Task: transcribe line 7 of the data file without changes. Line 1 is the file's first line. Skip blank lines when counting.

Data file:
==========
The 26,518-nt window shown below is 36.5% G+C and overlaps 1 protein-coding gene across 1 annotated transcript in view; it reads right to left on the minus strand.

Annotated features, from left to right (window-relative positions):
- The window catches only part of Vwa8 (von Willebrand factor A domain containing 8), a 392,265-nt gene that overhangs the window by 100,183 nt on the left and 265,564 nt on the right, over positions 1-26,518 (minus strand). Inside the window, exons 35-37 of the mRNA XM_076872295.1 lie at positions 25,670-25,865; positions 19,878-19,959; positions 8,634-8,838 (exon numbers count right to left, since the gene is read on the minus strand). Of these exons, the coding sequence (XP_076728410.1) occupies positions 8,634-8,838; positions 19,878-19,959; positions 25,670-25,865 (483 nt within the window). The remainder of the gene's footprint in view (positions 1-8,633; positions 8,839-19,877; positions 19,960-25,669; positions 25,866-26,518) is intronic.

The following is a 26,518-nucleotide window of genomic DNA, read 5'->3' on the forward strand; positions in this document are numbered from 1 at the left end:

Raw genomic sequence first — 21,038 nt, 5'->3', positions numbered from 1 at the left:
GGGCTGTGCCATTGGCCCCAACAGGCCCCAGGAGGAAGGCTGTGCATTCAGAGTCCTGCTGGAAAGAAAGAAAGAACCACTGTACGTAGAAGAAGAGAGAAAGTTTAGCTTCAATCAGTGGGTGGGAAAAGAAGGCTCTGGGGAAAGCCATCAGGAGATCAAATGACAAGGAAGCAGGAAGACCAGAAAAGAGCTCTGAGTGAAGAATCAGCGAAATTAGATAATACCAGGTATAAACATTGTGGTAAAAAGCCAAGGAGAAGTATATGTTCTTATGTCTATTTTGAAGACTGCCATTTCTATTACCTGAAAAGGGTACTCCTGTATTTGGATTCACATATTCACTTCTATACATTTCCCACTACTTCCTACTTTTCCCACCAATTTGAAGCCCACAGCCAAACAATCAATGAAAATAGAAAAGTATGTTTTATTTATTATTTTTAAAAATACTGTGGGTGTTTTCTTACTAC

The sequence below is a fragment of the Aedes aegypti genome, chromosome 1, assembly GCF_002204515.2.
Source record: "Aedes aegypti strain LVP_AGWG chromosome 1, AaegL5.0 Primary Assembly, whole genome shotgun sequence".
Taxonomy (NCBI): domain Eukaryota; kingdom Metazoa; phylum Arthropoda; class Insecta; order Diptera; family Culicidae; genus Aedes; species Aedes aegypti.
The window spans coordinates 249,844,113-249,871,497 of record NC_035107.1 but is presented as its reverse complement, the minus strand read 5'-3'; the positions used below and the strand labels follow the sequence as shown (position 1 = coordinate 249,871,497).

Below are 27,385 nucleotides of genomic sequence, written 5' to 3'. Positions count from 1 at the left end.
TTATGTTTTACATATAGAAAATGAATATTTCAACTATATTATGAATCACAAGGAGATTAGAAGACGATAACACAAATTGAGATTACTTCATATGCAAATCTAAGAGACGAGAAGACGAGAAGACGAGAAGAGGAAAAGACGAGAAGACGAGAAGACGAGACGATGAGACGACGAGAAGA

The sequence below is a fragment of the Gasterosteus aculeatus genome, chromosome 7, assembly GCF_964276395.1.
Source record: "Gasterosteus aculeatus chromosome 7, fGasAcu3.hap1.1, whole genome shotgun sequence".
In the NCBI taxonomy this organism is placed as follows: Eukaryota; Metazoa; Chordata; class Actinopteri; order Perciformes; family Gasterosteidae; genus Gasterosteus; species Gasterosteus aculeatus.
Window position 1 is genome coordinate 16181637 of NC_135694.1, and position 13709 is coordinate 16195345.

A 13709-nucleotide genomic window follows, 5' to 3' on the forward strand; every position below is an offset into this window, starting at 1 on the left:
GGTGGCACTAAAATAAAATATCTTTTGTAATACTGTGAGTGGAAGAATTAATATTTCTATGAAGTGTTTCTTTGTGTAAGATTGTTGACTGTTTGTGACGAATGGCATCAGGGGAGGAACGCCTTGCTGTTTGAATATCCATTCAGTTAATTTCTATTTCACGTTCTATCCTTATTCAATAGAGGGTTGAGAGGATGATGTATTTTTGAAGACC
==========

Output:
The sequence below is a fragment of the Aedes aegypti genome, chromosome 1, assembly GCF_002204515.2.